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UK Gambling Act Set to Be Reviewed

UK Gambling Act Set to Be Reviewed

We already know that gambling regulations in the UK are stricter than those in some other countries. We also know that recent work has been undertaken by the government and advisory bodies to try and increase the levels of protection that are offered to the vulnerable and minors. However, the current UK Gambling Act that controls it all has not been significantly revised since it was introduced in 2005.

As a result, many experts believe it’s time to launch a review of the Act. It was recently announced that the APBGG (The Parliamentary All-Party Betting and Gaming Group) will undertake the task.

There have also been concerns raised around the potential rise in problem gambling as a result of the government-enforced lockdown which aims to prevent the NHS from being overwhelmed by new Coronavirus cases. With much more time spent at home, it’s believed that gamblers may be tempted to increase their levels of play and spending at online casinos and other gambling sites.

These concerns have led to the UK government and, in particular, the sports minister, issuing a request to gambling operators to take their current responsibilities to their players even more seriously.

2005 Gambling Act Review

DCMS UK gambling

The DCMS (Department for Digital Culture, Media and Sport) has just launched an online review of the UK’s 2005 Gambling Act, which aims to consider what changes are required to keep the regulations up-to-date, as well as include any social and technical changes that have been implemented since it was made law.

The review will be undertaken in consultation with key stakeholders and industry experts to ensure that sufficient views and recommendations are considered while also giving “the industry a fair hearing”.

According to the APBGG’s co-chair, Philip Davies MP, it is hoped that the review will establish the UK as having “the best regulated gambling industry in the world”.

Extra Steps to Protect Gamblers During Lockdown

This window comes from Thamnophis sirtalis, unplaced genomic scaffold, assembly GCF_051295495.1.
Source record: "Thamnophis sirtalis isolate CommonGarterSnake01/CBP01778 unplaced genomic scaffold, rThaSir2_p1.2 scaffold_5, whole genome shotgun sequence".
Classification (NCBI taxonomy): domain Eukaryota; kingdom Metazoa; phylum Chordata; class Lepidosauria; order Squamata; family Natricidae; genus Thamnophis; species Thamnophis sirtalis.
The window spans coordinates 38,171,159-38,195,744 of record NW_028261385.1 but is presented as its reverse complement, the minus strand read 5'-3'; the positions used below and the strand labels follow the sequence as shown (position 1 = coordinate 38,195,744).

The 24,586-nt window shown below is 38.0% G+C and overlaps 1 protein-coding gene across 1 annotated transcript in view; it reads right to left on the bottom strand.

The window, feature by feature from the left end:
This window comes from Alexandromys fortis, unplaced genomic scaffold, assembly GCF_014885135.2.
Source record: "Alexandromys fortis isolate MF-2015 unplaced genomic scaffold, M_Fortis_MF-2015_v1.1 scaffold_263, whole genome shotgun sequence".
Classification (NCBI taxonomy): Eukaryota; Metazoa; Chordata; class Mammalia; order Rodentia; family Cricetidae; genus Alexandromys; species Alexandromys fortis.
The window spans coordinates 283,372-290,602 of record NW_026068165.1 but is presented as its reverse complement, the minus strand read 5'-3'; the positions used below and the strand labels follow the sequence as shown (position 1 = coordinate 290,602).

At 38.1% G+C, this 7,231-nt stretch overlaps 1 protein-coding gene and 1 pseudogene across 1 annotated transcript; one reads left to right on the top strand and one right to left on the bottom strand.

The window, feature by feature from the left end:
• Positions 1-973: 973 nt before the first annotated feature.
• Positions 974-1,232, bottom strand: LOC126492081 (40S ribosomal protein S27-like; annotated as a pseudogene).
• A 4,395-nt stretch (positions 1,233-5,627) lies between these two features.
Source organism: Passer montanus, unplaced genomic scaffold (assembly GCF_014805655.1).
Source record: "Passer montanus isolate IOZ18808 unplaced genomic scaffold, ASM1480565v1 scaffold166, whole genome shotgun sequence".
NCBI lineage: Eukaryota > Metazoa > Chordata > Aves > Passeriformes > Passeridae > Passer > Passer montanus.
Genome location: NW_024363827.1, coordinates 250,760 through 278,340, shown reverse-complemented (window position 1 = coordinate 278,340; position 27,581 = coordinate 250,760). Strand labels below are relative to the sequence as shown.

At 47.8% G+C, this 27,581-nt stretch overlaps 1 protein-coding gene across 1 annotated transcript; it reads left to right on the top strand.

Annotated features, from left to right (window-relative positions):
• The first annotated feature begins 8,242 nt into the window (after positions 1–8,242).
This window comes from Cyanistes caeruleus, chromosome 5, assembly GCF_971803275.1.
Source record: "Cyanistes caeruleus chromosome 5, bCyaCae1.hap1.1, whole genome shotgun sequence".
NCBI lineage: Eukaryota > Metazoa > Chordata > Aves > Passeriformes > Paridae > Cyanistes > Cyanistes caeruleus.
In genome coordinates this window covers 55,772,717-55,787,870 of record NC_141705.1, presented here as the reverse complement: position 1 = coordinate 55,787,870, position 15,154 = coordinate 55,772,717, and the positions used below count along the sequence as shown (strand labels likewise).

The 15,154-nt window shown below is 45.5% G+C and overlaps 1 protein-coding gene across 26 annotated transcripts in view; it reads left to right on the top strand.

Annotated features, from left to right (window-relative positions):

uk gambling commission

Alongside the upcoming work that both the APBGG and DCMS will be carrying out as part of the Gambling Act 2005 review, the government is also continuing to apply pressure on UK gambling operators to decrease the risk of problem gambling during the COVID-19 lockdown.

Nigel Huddleston, who is the UK’s sports minister, has already issued an open letter to the chief executives of five of Britain’s biggest gambling companies asking them to put extra effort into pointing out the potential risks of gambling to customers, as well as better publicise sources of problem gambling support like GambleAware.

The sports minister’s letter directly addressed the heads of William Hill, GVC Holdings, Ladbrokes, Bet365, and Flutter, and asked them to take the APBGG’s proposed ten-point pledge to new levels by raising their levels of customer protection. To make this more achievable, the minister has suggested that operators monitor patterns of play more closely so that action can be taken quickly if evidence suggests any suspicious increases.

He has also requested that the gambling industry moves faster with its planned industry-led review that aims to introduce stricter controls on advertising, VIP schemes, controversial game features (such as optional bonus buy-ins), and other player incentives.

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